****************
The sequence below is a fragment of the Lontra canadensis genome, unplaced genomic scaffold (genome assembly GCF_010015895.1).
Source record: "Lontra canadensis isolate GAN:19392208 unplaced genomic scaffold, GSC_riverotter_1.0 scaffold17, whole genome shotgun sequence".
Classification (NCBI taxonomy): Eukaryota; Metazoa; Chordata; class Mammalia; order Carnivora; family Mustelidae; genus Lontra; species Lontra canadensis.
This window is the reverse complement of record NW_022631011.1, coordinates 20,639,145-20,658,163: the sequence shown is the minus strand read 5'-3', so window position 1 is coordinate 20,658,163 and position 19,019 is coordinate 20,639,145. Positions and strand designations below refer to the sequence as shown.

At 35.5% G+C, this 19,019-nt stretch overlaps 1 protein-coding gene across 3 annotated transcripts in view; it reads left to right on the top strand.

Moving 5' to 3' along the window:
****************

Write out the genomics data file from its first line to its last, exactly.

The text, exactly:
The sequence below is a fragment of the Lontra canadensis genome, unplaced genomic scaffold (genome assembly GCF_010015895.1).
Source record: "Lontra canadensis isolate GAN:19392208 unplaced genomic scaffold, GSC_riverotter_1.0 scaffold17, whole genome shotgun sequence".
Classification (NCBI taxonomy): Eukaryota; Metazoa; Chordata; class Mammalia; order Carnivora; family Mustelidae; genus Lontra; species Lontra canadensis.
This window is the reverse complement of record NW_022631011.1, coordinates 20,639,145-20,658,163: the sequence shown is the minus strand read 5'-3', so window position 1 is coordinate 20,658,163 and position 19,019 is coordinate 20,639,145. Positions and strand designations below refer to the sequence as shown.

At 35.5% G+C, this 19,019-nt stretch overlaps 1 protein-coding gene across 3 annotated transcripts in view; it reads left to right on the top strand.

Moving 5' to 3' along the window: